German zoo shows off new polar bear cub


h German zoo shows
off new polar bear cub

STUTTGART, Germany — After Knut and Flocke, welcome Wilbaer.

Stuttgart’s Wilhelma zoo announced Thursday that one of its polar bears gave birth to a male cub Dec. 10 — Germany’s latest high-profile bear arrival, following Berlin zoo star Knut and Nuremberg celebrity Flocke.

But little Wilbaer has an advantage over his famous counterparts: his mother, Corinna, hasn’t abandoned him.

“Corinna is taking exemplary care of her offspring,” zoo director Dieter Jauch said.

Jauch pointed to the media frenzy that surrounded Knut last year as the reason the zoo so far kept Wilbaer’s birth under wraps. “We are not out for the big money,” he said.

However, he added that the zoo has had his name — a combination of the zoo’s name and the German for bear, “Baer” — registered as a trademark.

Jauch said the cub now weighs more than 13 pounds. For now, though, Wilbaer is being kept out of public view — and he is not expected to be on view in the polar bear enclosure until May.

Pelosi seeks probe

WASHINGTON — House Speaker Nancy Pelosi asked the Justice Department on Thursday to open a grand jury investigation into whether President Bush’s chief of staff and former counsel should be prosecuted for contempt of Congress.

Pelosi, D-Calif., demanded that the department pursue misdemeanor charges against former White House counsel Harriet Miers for refusing to testify to Congress about the firings of federal prosecutors in 2006 and against chief of staff Josh Bolten for failing to turn over White House documents related to the dismissals.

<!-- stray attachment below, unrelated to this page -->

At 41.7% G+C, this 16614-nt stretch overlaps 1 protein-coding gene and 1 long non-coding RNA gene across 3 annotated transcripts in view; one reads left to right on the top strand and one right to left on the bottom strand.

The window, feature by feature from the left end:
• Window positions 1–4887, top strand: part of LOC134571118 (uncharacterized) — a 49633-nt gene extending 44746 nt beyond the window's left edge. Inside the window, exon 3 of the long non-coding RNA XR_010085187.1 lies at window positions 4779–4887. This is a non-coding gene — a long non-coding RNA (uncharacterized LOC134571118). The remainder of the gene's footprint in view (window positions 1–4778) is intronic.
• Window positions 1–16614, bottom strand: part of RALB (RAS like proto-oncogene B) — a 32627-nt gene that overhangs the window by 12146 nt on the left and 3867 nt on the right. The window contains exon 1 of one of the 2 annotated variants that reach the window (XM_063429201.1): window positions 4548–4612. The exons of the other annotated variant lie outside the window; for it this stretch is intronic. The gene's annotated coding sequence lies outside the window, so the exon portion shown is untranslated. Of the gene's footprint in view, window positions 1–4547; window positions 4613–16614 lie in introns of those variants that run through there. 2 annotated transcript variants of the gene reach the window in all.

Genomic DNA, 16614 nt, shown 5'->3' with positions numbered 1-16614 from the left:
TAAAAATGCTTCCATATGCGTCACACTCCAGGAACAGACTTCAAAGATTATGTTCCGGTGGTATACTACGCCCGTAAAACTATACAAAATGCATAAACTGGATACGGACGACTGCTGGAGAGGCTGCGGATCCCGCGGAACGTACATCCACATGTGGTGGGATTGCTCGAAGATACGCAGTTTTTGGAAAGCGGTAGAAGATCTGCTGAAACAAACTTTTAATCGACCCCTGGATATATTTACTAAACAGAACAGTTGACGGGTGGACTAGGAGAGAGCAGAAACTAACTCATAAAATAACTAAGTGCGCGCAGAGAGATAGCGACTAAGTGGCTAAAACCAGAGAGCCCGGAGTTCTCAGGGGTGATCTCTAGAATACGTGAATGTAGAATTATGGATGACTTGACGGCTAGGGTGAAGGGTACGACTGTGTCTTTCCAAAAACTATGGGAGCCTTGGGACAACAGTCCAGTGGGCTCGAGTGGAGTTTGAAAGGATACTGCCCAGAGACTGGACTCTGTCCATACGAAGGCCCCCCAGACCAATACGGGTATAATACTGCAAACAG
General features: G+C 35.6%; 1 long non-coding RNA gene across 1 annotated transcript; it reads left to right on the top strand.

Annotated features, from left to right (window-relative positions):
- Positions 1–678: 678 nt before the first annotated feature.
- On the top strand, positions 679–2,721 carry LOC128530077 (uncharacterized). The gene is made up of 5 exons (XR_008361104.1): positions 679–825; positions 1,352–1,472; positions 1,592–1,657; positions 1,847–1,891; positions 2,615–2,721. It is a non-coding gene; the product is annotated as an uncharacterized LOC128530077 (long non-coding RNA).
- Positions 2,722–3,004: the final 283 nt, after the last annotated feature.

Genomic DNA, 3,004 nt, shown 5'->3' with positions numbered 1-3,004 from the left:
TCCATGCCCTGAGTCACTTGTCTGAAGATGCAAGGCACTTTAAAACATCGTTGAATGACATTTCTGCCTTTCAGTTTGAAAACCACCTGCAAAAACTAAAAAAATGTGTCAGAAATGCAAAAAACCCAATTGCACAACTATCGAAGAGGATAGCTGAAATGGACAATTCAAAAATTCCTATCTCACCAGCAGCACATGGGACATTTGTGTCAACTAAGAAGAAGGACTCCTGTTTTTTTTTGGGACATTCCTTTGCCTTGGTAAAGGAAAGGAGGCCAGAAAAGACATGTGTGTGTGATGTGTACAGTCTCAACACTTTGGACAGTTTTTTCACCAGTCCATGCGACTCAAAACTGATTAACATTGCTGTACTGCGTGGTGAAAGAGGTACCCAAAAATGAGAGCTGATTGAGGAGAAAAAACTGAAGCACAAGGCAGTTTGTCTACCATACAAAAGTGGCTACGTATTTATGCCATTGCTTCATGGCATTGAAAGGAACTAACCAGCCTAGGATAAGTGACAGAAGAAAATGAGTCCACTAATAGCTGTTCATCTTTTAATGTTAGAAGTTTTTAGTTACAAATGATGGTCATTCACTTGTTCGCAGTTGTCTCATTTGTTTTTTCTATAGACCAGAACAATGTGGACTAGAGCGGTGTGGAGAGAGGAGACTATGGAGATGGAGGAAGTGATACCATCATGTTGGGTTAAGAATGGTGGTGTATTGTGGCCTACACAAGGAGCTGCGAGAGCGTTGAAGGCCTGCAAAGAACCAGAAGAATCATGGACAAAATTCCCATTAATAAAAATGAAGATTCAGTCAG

She gave Attorney General Michael Mukasey one week to respond and said refusal to take the matter to a grand jury will result in the House’s filing a civil lawsuit against the Bush administration.

The White House branded the request as “truly contemptible.” The Justice Department said it had received Pelosi’s request and anticipated providing further guidance after Mukasey’s review. It noted “long-standing department precedent” in such cases against letting a U.S. attorney refer a congressional contempt citation to a grand jury or prosecute an executive branch. The top House Republican called it “a partisan political stunt” and “a complete waste of time,” according to a spokesman.

The Democratic-controlled House voted two weeks ago to hold Bolten and Miers in contempt for failing to cooperate with committee investigations.

Pressuring Iran

PARIS — The United States and other members of an international watchdog group called Thursday for new financial pressure on Iran, saying its Islamic regime hasn’t done enough to fight money laundering and terrorism financing.

The Financial Action Task Force, in a statement from its annual meeting in Paris, pressed its 34 members to advise banks to monitor their dealings in Iran and urged nonmember nations to follow suit.

The statement signals increased concern about legal loopholes that make the Islamic republic a risk. But the task force also welcomed efforts by Iran, acknowledging it has sought the agency’s advice on improving its laws.

The stepped-up call for vigilance comes against the backdrop of intense pressure from some Western nations on Iran over its nuclear program amid fears that it could be masking plans to build bombs. Tehran insists that its ambitions are peaceful and that it is developing its nuclear capabilities to generate electricity.

In addition, Britain and France say they expect the Security Council to vote Saturday on new sanctions against Iran for refusing to suspend uranium enrichment. The two countries cosponsored the resolution that would impose a third round of sanctions on Iran.

Associated Press

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